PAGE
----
Dogs Trust

UPDATE: Our rehoming centres are closed until further notice, however we are now able to rehome a small number of our amazing dogs. Each dog’s profile will let you know if they are looking for a new home. For the time-being, we are unable to register your interest for dogs who are not yet available for rehoming.

Train your dog to come back when called

Most dogs love running around off the lead, but before you give your dog their ‘freedom’ it’s vital for their safety that you know they will come back when called, regardless of where they are and what’s going on around them. To teach good recall your dog needs to learn that coming back to you is always a good thing, something that will bring them plenty of praise and rewards.

  1. First of all, make sure that your dog knows their name. This lets them know that you want their attention. To teach this have your dog very close to you, say their name and reward them with something they really enjoy – whether that’s a fuss from you, a tasty treat or a game with their toy!

     

  2. Try to avoid using your dog’s name as an instruction to return to you. This is because we say our dogs’ names many times during the day and usually when we specifically want their attention, however we might not always mean for them to come running straight to us. Choose a short, snappy word like “come” or “here”, or a whistle if you prefer, but just make sure everyone in the household knows exactly which word you’re saying or exactly how you are whistling, or your dog might get confused.

     

  3. Set your dog up for success by initially training in a quiet place. Start indoors, in your garden, or in another enclosed space with some tasty treats in a pouch or your pocket. If you need to, get your dog’s attention with their name, then use your recall cue and take a step away from them. As they return to you reward them with praise and a tasty treat.

    For recall training, use rewards that are exciting and tempting - especially if your dog has come away from something very interesting (such as a squirrel or another dog). Try making your recall exciting by throwing their treats out for them to chase, find and eat, or using play or games as their reward. Think about how you sound and appear to your dog when you call them. Use a happy, excited voice and welcoming body language (crouched down, arms open). Moving back from your dog as you call can encourage them even more.

    You can practice off-lead as well as on-lead, but be careful not to pull your dog towards you with the lead as that might put your dog off. Let your dog work out how to get their reward - make it easy for them by showing them what you have to entice them to you!

    Always praise your dog for coming back no matter how long it takes and reward them even more if they come back quickly. As your dog improves you won’t need to give them a treat every time they come back, but remember to reward them every so often to keep them motivated.

     

  4. Gradually increase the distance between you and your dog and the level of distractions you call them away from. To help your dog get it right, and to give you confidence that you won’t lose your dog, use a harness with a long line to walk your dog on during training. Let them move away from you before using your recall cue, if they ignore you very gently guide them back to you with the long line and reward them once they are with you. This will prevent your dog getting rewarded by the environment for ignoring you!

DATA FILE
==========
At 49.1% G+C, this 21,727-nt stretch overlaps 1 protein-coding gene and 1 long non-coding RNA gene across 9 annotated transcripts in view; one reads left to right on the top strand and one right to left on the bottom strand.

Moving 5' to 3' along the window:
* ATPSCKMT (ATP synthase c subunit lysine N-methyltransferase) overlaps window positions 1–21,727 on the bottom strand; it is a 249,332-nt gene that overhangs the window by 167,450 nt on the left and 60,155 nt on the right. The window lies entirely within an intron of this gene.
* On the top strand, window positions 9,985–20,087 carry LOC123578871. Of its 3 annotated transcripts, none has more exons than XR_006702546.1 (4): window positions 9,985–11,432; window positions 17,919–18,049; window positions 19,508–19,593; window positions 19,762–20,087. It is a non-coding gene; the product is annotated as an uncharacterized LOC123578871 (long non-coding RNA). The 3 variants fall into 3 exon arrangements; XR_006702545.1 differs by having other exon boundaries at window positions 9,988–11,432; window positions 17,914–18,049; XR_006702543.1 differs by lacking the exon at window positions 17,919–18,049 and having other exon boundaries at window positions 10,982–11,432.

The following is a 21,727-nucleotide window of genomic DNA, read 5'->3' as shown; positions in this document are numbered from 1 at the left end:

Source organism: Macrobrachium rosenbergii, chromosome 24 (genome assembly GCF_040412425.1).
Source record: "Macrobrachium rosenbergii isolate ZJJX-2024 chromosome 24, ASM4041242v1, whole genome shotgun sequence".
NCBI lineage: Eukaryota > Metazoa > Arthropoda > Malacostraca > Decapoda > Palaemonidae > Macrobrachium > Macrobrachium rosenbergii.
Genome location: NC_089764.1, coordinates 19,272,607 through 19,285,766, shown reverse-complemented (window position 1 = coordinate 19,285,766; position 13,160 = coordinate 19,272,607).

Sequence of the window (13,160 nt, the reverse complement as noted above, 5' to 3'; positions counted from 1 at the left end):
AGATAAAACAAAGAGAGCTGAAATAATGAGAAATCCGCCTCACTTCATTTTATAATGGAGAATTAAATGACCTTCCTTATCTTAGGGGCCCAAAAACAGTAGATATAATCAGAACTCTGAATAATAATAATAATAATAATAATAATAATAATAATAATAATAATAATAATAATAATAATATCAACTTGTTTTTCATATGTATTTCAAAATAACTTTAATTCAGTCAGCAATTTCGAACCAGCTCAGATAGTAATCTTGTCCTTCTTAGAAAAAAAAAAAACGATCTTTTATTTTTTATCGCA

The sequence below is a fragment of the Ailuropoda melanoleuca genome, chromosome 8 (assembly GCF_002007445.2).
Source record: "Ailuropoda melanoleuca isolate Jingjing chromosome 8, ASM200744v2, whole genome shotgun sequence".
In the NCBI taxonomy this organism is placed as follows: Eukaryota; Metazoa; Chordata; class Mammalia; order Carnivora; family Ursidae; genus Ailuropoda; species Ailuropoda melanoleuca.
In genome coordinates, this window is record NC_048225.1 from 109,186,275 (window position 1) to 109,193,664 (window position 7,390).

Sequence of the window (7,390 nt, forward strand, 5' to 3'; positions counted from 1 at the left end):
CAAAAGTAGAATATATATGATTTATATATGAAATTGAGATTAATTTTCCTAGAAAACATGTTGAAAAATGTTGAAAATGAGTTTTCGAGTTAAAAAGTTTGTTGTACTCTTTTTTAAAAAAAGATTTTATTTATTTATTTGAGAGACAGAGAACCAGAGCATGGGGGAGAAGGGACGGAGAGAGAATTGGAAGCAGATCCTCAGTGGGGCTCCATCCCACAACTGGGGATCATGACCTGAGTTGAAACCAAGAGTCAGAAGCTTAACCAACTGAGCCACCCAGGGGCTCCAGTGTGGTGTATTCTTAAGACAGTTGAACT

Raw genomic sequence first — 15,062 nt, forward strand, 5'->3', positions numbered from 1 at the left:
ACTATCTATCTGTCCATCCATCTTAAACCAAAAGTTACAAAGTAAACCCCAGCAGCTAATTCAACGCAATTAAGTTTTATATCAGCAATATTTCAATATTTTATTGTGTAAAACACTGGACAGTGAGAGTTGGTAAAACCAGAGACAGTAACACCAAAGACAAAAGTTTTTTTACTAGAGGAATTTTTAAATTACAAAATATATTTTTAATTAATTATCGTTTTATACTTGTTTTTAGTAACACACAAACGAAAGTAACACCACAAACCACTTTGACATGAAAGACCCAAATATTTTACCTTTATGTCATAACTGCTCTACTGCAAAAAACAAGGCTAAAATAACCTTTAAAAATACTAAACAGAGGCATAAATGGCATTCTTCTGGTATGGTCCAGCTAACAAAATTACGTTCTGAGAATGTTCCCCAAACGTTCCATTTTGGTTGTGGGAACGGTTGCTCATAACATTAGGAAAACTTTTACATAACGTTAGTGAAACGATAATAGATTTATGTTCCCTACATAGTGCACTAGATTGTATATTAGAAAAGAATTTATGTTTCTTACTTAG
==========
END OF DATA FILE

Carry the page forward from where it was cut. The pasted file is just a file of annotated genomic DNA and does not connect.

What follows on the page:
Make a big fuss of them and reward with high value treats when they return without this extra guidance, so they build up a really positive association with coming when called. You want your dog to learn that coming back to you straight away is much more rewarding than ignoring you and continuing their fun running around.

     

  5. Start to gently hold your dog’s collar as you reward them – take care to never grab.  If you only ever hold your dog by their collar when it’s time to go home, they’ll quickly learn this and start to duck around you, stay at arm’s length or avoid you completely!

    If your dog backs away or tries to avoid you as you reach for their collar, just start by touching it very briefly and giving them a treat straight away. Gradually build up to being able to touch their collar for a little longer until you can gently hold it for a second or two before immediately letting go again – giving a treat each time. It’s also a good idea to clip the lead on every now and again and walk on-lead for a short while, giving treats as you go, before letting your dog off-lead again.

    That way, if they see you calling them with the lead in your hand, or if there’s an emergency and you need them back on-lead quickly, they’ll always be happy coming to you and being put back on-lead as they won’t associate it with the end of all their fun.

    If you need to put your dog on-lead but they don’t enjoy having their collar or harness held, scatter a handful of their favourite treats on the ground and clip the lead on while they’re busily enjoying eating!

     

  6. Use your recall cue sparingly, give your dog at least five seconds to respond to your first recall. Don’t call again if you think they’re unlikely to return, as this can have the opposite effect by confirming it’s alright to not come back. If your dog ignores you stay calm - getting angry or shouting will only discourage your dog from returning to you. Instead, gently guide them in with the long line, or go and collect them. Alternatively, run in the other direction or hide (if it’s safe to do so) to encourage them to come looking for you.

    Encourage your dog to stay aware and focused on you. If they run off ahead of you, try changing direction or hiding behind a tree and waiting for them to find you (again if it’s safe to do so).

    A dog running back to their owner